low-temperature carbonization[′lō ‚tem·prə·chər ‚kär·bə·nə′zā·shən]
the processing of solid fuels, such as coal, shale, or peat, by heating them in the absence of air in furnaces at temperatures up to 500°–550°C. During the process, the fuel is broken down into a solid residue called semicoke (50–70 percent yield), a primary gas (80–100 m3/ton), tar (8–25 percent yield), and a water condensate.
Industrial low-temperature carbonization was first employed in the early 19th century for the extraction of illuminating oils from solid fuels; such fuels were later supplanted by petroleum products. During World War I and World War II, a process was developed in Germany for the manufacture of artificial liquid fuel. In later years, improved methods were again used in complex systems for the extraction of tar, semicoke, and gas. The best tar is obtained from shale and boghead coal; the best semicoke is extracted from calcined coal. The yield and quality of products obtained are determined by the nature of the raw material, as well as by the method used and by furnace design.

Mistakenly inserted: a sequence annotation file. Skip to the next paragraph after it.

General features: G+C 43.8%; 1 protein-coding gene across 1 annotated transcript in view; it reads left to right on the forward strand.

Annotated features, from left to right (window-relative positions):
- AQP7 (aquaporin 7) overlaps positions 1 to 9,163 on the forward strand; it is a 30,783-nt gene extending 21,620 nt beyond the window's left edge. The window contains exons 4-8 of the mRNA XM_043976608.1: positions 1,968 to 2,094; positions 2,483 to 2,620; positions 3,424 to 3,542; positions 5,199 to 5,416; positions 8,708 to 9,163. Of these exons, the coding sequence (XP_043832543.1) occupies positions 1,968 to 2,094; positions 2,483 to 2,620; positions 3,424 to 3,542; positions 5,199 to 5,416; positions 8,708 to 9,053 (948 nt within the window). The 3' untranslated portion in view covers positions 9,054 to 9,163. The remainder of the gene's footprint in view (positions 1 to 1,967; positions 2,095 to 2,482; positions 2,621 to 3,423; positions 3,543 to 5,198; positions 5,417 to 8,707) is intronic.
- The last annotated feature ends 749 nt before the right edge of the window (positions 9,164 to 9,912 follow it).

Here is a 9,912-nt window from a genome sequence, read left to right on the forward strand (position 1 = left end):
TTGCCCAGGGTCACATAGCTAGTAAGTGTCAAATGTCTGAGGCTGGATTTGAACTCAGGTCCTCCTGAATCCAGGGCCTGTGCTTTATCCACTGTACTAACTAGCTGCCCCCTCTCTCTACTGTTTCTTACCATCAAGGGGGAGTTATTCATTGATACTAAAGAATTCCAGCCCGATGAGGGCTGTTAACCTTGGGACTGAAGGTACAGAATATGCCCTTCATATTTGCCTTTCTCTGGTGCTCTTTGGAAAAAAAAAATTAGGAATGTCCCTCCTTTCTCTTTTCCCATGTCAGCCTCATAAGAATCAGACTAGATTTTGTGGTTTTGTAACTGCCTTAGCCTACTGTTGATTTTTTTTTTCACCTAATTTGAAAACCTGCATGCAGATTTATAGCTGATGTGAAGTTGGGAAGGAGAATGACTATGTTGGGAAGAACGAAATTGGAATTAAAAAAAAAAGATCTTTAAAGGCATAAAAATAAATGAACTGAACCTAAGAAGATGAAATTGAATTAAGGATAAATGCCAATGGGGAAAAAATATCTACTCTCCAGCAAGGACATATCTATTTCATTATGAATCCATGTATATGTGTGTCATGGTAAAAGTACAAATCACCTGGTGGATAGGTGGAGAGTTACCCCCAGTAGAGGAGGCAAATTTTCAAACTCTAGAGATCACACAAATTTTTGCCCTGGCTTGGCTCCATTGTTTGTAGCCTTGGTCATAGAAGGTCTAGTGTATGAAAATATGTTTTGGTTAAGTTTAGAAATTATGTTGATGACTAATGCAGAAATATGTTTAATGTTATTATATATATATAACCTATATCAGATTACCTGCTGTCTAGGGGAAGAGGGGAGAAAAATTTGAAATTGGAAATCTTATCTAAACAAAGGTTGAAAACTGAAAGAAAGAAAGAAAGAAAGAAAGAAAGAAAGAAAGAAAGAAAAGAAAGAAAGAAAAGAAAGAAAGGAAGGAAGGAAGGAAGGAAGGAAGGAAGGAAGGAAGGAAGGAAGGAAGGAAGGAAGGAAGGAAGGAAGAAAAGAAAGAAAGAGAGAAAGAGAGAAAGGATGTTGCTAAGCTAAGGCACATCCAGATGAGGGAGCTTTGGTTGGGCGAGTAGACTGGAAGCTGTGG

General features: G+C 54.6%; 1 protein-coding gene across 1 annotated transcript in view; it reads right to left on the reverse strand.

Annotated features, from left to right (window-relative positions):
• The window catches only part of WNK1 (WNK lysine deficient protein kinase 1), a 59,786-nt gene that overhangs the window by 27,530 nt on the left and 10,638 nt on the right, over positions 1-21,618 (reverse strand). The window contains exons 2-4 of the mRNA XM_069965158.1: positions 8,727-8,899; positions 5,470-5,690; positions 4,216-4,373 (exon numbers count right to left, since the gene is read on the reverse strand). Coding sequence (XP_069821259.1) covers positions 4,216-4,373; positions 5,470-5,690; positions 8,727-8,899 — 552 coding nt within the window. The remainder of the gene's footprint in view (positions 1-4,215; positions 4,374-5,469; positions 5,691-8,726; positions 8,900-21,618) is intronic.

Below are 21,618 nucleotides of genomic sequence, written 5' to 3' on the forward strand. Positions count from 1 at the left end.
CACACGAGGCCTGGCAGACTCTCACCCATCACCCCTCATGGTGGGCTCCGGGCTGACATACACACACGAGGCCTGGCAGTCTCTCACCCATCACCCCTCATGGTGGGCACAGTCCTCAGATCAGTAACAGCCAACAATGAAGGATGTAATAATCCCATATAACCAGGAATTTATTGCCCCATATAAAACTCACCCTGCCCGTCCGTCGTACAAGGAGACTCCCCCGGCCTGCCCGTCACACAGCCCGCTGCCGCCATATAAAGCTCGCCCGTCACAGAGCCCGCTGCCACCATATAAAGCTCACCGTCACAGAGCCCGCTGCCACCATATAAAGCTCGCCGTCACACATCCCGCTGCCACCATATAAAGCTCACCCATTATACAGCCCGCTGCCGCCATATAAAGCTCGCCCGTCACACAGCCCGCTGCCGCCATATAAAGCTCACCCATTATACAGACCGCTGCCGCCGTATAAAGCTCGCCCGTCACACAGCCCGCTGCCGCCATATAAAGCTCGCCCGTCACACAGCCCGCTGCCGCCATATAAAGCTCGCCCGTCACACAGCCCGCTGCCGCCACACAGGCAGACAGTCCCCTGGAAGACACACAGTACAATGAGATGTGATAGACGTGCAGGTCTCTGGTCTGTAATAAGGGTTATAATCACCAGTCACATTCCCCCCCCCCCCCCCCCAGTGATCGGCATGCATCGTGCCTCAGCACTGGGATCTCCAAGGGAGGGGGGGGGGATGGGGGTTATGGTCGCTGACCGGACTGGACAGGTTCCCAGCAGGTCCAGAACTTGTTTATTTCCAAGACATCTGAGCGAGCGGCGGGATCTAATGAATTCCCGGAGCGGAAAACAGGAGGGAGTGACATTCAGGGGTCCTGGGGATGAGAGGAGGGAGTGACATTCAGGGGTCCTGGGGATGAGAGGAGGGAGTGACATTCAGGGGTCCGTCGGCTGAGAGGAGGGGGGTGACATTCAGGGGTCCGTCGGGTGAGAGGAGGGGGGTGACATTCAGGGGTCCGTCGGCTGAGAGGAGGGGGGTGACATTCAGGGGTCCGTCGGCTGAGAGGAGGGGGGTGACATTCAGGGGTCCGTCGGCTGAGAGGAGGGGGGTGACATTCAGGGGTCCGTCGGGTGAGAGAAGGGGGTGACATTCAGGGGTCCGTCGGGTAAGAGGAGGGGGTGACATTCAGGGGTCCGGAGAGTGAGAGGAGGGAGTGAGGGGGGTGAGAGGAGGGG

Furnaces differ in the method by which heat is supplied; they may feature external heating through the walls of the furnace chamber or internal heating by direct contact between the raw material and the heating medium, be it a gas or solid. Furnaces are usually of the continuously operating type. The latest methods of low-temperature carbonization involve the use of a fluidized bed, rapid heating, and other techniques.
REFERENCEFedoseev, S. D., and A. B. Chernyshev. Polukoksovanie i gazifikatsiia tverdogo topliva. Moscow, 1960.
D. D. ZYKOV